backuppc backups Linux magic packet wake on lan WOL

Backuppc and waking machines

In our office there are 9 machines, all of which are backed up nightly with Backuppc. However I did often notice that machines did not get backed up, usually because the machine was not turned on. This was becoming a problem and over half of the machines were not being backed up nightly and some had not been done for many weeks. The nagging e-mails that Backuppc sends out were also being ignored as well.

I needed a way to ensure the machines were on, at least when it was their turn to be backed up. Enter the linux program etherwake. Etherwake sends out a magic packed to a specific machine by it MAC address. Typically machines will not wake when they are pinged, only a specific so-called “magic packet” will wake a machine.

Backuppc does not however have anything currently builtin which invokes etherwake before attempting to wake it. It also has a habit of doing a nmblookup before backup as well, which will most likely fail if the machine has been off for some time.

What I did was replace the ping command in backuppc with a bash shell script and disable the nmblookup. Here’s how I did it.

First write a script in bash and place where you like. It will be someplace where the backuppc user will have rights to access to it. I put the script in the backuppc user’s home.


#this script is totally designed for the backuppc ping command
#which is the first thing it does before it starts a backup
#this is a substitute which pings the machine, if it is not
#awake then it wakes it using a magic packet - using the wol.bsh script
#then pings again to make sure


logger "Backuppc pinging $1 $2 $3"

function fwol {
sudo $ETHWAKE $1
if [ $? -eq 0 ]

$PING $ARG1 $ARG2 $WAKEHOST >>/dev/null 2>&1

if [ $? -ne 0 ]; then
if [ "$WOL_RES" = "FAIL" ]; then
exit 1
if [ $? -eq 0 ]
logger "success waking $WAKEHOST."
logger "unable to wake $WAKEHOST."
exit 1

exit 0

I saved this a wolping.bsh. Essentially this first checks if the machine is up by pinging it. If it does respond then it simply drops out and pings again. Otherwise it invokes etherwake, waits for three minutes and then ping again. Note that in the backuppc code it will invoke the ping command twice, the first time as a wakeup and second the check the roundtrip time. Which is why I first send the ping to /dev/null and then ping again, I don’t want the first output read by backuppc.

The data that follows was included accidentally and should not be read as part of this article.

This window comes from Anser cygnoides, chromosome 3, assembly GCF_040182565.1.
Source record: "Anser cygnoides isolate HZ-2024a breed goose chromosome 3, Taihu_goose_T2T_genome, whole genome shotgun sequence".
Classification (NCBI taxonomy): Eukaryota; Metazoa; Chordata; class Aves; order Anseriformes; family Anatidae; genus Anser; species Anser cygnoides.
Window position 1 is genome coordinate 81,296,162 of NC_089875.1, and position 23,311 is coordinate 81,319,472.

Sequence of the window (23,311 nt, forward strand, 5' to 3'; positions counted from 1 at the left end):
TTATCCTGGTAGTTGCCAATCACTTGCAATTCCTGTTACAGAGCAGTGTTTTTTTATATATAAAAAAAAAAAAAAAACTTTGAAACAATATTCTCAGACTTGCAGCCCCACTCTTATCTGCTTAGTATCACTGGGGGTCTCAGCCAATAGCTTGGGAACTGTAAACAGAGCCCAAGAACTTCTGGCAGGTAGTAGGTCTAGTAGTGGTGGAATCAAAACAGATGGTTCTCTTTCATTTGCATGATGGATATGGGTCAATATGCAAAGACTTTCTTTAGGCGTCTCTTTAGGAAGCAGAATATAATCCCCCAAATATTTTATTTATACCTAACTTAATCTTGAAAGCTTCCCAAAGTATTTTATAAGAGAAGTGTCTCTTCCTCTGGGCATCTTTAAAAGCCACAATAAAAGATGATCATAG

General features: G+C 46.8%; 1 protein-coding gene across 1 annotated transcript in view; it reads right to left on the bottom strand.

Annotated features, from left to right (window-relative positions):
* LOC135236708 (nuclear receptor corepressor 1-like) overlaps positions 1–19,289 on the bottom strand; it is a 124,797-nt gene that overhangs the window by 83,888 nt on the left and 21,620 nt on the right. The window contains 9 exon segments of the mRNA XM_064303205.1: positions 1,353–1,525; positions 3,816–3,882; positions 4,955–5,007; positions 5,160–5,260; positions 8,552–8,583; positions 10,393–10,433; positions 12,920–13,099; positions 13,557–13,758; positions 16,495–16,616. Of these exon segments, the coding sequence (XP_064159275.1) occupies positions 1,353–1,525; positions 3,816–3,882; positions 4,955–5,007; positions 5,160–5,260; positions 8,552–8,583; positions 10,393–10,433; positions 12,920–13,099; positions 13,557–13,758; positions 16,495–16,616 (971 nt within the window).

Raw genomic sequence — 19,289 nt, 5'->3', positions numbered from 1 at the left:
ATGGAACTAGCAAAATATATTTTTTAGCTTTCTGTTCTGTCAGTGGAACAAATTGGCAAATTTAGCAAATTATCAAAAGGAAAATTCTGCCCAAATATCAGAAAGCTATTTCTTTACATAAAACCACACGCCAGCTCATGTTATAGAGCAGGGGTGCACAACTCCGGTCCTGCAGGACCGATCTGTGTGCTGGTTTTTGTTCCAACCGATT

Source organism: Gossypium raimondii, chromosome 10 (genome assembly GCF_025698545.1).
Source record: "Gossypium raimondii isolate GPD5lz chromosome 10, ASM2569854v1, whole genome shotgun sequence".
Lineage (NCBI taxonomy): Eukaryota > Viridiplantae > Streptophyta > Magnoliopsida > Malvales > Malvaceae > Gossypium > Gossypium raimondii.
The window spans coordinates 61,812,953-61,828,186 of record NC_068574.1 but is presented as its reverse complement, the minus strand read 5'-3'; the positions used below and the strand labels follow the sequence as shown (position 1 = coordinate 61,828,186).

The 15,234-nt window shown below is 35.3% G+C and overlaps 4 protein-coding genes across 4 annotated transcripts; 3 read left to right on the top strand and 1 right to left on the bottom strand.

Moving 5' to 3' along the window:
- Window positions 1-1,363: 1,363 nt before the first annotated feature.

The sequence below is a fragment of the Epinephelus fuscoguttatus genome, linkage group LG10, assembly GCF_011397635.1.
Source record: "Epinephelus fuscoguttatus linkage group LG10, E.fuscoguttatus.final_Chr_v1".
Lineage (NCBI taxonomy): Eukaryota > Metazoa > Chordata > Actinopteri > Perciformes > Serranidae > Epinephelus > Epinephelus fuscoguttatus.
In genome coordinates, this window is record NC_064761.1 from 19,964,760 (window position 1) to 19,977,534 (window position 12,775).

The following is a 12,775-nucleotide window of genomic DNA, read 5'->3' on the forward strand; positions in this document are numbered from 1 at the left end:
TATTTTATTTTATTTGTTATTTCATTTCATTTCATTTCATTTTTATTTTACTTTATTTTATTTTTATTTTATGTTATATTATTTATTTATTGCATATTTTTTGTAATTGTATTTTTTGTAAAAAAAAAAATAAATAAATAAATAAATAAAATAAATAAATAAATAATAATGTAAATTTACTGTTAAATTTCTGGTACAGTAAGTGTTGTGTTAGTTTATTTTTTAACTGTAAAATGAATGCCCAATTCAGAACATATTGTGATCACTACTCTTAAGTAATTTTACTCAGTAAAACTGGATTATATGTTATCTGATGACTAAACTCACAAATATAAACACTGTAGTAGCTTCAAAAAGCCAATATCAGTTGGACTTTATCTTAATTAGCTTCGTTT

Now in backuppc in the server config, you will need to do the following:

  • Set PingPath to the path to where you saved the script above
  • Set NmbLookupFindHostCmd on Backup Settings to blank

Removing the NmbLookup will disable this “feature” and prevent backuppc from reporting the machine down before it wakes up.

That’s it for the backuppc configuration. There is one last item which is needed. Remember etherwake only understands MAC addresses, but backuppc is invoking our script with a host name. So how can you make a host name to a MAC address?

Etherwake will search a /etc/ethers file when it is given a host name. So create one, you’ll need to obtain the MAC addresses of all the machines you want to respond and add them into a ethers file as MAC hostname pairs, similar to a hosts file, eg:

00:3B:56:89:1A:22   myhost

And that’s all there is to it. I now even have the backup server woken up by the router when needed. There is no reason to have any more machines on than necessary.

Next post I’ll get into how you set this up on Linux and Windows to respond to these WOL/magic packet requests.